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Gold Prices Continue to Rise Gaining $27 Since Last Tuesday

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Gold Futures traded to a higher high, and a higher low than yesterday’s price range. The most active December contract also closed fractionally higher on the day. As of 4 PM EST gold is currently up one dollar at $1472.90. This is an extremely fractional gain of .05%. However, the fractional gains seen in gold pricing today also had to overcome fractional dollar strength. Currently the U.S. dollar index is trading fractionally higher on the day and currently fixed at 97.735, after factoring in a gain of .072 points.

All the other precious metals in the complex traded significantly higher on the day outperforming any gain seen in gold to a great extent. Silver had net gains of .71%, or $0.12, which takes current pricing of silver futures to $17.12 per ounce. While palladium gained 1.83% today, it was platinum that had the largest percentage gain in trading. Platinum added 2.11% of value and after factoring in today’s $18.80 gain is currently fixed at $913.80.

Market participants and traders are currently focusing in upon the upcoming release of last month’s FOMC meeting. However, statements from the Fed Chairman as well as John Williams the president of the New York Federal Reserve Bank this week both signaled that current monetary policy from the Fed should be on hold at least throughout the end of the year. On Tuesday John Williams said that the “economy is clearly facing several challenges, primarily from overseas, but the three rate cut since July should help sustained growth”.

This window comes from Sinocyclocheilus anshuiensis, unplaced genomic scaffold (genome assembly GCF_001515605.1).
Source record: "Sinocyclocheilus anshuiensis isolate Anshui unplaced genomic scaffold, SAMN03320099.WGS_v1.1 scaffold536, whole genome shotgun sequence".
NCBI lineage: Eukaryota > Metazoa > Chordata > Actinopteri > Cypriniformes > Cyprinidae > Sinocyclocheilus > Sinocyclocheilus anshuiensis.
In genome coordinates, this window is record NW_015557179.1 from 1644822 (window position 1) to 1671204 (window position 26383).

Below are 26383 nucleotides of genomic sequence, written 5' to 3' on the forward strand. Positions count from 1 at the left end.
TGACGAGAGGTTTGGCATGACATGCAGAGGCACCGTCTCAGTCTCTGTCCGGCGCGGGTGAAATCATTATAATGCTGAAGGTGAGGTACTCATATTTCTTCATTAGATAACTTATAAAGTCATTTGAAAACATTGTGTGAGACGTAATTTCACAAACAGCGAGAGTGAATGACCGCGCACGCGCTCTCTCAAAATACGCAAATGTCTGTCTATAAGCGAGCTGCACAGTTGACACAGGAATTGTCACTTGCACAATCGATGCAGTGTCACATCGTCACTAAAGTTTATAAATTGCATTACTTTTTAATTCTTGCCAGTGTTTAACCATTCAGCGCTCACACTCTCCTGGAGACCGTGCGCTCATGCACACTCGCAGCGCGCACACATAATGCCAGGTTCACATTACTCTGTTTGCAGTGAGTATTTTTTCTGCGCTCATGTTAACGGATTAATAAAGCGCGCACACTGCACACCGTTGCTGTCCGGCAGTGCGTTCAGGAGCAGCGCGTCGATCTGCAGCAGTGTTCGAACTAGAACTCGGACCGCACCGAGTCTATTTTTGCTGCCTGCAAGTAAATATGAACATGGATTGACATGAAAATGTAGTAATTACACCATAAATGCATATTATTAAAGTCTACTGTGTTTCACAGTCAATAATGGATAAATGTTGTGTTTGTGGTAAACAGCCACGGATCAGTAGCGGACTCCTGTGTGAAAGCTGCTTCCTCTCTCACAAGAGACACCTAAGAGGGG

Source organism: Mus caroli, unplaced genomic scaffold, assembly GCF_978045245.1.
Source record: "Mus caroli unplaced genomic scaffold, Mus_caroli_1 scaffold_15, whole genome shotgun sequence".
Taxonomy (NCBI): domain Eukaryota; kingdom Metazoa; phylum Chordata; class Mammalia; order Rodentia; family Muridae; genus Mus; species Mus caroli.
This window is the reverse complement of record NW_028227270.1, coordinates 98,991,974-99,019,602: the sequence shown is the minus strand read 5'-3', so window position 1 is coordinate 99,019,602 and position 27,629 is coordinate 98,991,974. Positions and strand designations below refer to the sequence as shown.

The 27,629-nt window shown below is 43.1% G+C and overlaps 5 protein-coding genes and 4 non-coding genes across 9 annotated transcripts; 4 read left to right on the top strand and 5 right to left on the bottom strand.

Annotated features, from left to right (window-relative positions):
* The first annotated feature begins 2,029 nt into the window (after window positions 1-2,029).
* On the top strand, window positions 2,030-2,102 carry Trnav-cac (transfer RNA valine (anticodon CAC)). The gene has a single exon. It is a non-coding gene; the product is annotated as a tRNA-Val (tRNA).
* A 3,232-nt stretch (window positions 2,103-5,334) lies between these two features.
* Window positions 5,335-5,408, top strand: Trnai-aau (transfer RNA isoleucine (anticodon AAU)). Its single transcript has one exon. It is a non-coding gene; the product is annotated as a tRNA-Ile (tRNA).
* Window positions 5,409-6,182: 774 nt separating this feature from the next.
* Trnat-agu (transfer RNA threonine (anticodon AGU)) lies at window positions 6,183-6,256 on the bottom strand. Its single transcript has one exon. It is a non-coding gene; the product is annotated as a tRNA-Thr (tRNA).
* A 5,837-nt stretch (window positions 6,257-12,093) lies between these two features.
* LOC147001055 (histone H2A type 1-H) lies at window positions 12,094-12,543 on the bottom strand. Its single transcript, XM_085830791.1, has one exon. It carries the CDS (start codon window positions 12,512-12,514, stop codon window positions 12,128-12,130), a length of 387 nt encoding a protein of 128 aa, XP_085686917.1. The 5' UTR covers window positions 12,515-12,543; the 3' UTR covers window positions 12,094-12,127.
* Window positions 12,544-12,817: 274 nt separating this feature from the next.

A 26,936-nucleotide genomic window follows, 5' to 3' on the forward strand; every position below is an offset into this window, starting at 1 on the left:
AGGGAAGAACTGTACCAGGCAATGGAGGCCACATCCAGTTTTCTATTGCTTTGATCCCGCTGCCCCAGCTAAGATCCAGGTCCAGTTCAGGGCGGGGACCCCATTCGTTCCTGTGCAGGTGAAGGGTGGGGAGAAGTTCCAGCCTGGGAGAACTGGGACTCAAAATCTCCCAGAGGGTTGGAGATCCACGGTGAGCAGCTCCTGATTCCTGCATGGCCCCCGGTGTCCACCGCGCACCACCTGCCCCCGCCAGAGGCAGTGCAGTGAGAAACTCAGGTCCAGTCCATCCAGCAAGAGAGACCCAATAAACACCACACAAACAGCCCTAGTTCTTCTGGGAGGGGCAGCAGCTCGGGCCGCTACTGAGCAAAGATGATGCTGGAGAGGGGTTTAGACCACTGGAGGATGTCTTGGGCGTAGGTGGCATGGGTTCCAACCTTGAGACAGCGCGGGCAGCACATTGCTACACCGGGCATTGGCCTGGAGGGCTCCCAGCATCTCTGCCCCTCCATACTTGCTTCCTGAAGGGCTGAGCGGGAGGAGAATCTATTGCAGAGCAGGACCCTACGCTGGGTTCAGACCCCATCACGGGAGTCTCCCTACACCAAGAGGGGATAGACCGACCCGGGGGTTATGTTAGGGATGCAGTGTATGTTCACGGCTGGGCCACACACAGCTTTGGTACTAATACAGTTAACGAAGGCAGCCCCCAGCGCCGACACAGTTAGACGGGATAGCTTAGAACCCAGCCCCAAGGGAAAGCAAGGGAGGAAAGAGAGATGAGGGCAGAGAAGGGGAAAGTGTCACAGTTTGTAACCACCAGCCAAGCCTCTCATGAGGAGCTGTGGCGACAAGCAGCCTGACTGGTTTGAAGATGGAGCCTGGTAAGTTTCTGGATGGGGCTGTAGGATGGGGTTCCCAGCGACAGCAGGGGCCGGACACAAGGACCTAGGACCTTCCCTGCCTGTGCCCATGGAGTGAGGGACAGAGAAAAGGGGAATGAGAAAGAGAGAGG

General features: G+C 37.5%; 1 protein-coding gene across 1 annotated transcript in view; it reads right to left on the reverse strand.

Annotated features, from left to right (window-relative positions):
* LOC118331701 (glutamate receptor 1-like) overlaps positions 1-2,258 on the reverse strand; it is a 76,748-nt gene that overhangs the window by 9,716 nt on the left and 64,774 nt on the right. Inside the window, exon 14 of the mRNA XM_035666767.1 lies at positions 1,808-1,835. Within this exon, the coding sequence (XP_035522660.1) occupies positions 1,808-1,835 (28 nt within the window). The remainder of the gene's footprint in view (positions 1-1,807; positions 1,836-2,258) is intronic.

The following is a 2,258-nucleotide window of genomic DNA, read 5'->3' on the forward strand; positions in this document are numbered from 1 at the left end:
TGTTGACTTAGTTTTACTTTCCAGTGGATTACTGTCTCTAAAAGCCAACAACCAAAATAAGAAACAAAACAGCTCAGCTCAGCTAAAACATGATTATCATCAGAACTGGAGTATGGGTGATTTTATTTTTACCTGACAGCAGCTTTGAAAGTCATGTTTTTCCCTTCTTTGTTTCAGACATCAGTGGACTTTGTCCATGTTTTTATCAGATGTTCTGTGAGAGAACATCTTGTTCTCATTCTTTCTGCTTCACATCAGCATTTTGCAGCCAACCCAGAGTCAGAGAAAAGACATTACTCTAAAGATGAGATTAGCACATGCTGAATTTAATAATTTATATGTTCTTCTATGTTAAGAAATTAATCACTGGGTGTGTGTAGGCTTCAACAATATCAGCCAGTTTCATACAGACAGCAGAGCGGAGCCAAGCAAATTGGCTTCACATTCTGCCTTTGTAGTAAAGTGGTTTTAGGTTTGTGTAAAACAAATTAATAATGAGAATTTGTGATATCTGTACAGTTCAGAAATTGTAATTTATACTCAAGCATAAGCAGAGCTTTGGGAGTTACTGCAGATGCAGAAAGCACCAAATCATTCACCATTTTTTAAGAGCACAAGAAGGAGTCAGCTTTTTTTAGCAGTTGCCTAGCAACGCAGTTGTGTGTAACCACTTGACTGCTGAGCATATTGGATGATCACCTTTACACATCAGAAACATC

Another major factor market participants are focusing upon is the ongoing trade negotiations and the lack of clarity or progress. As we spoke about yesterday it seems as though both the United States and China have issued statements that have had an extremely short shelf life. For example, on Friday of last week statements by both countries suggested real headway in progress had been made to the final draft of a “phase one” agreement. Then on Sunday officials from the Chinese government stated that they were much more pessimistic and had come to a stalemate regarding some of issues found within this interim agreement.

As reported in MarketWatch, James Hatzigiannis, Senior strategist at Longleaf trading group said that, “Gold is awaiting more clarification on the US/China trade front… Until there is a clear indication straight from the US or China on the trade deal, gold will just hang out at this level for the time being.” He also spoke about the fact that China is looking closely and awaiting to see how the current impeachment process on President Trump unfolds. “If President Donald Trump’s “political position takes a hit or weakens from this impeachment process,” China may be hoping that can “decrease or soften his [trade deal] demands.”

Even with today’s extremely fractional gain in gold taking pricing just below $1473, I believe one of the most important factors occurred one week ago today, when gold hit a low of $1446.20 before recovering and achieving a gain of approximately $27 in a single week of trading. If anything, it clearly demonstrates that the recent price gains in gold have been influenced by the lack of clarity and the ongoing uncertainty as to the current status of negotiations in a trade war between two superpowers that is in its 18th month. Until there faith that both leaders are able to find a common ground, we could see gold pricing hold its ground and find support in this area and even trade higher.

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Wishing you as always, good trading,

Disclaimer: The views expressed in this article are those of the author and may not reflect those of Kitco Metals Inc. The author has made every effort to ensure accuracy of information provided; however, neither Kitco Metals Inc. nor the author can guarantee such accuracy. This article is strictly for informational purposes only. It is not a solicitation to make any exchange in commodities, securities or other financial instruments. Kitco Metals Inc. and the author of this article do not accept culpability for losses and/ or damages arising from the use of this publication.

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